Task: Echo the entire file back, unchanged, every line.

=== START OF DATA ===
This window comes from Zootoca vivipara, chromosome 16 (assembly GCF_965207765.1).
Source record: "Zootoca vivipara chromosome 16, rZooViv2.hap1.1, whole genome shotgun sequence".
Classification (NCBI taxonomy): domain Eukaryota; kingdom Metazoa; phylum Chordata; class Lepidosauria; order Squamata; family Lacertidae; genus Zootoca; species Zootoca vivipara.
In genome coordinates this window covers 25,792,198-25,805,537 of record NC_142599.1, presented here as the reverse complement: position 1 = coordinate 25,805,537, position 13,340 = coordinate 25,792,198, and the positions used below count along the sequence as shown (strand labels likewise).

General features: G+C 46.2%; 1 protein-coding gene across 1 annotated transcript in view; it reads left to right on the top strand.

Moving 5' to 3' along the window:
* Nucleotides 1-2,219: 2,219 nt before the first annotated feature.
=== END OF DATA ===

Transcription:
This window comes from Zootoca vivipara, chromosome 16 (assembly GCF_965207765.1).
Source record: "Zootoca vivipara chromosome 16, rZooViv2.hap1.1, whole genome shotgun sequence".
Classification (NCBI taxonomy): domain Eukaryota; kingdom Metazoa; phylum Chordata; class Lepidosauria; order Squamata; family Lacertidae; genus Zootoca; species Zootoca vivipara.
In genome coordinates this window covers 25,792,198-25,805,537 of record NC_142599.1, presented here as the reverse complement: position 1 = coordinate 25,805,537, position 13,340 = coordinate 25,792,198, and the positions used below count along the sequence as shown (strand labels likewise).

General features: G+C 46.2%; 1 protein-coding gene across 1 annotated transcript in view; it reads left to right on the top strand.

Moving 5' to 3' along the window:
* Nucleotides 1-2,219: 2,219 nt before the first annotated feature.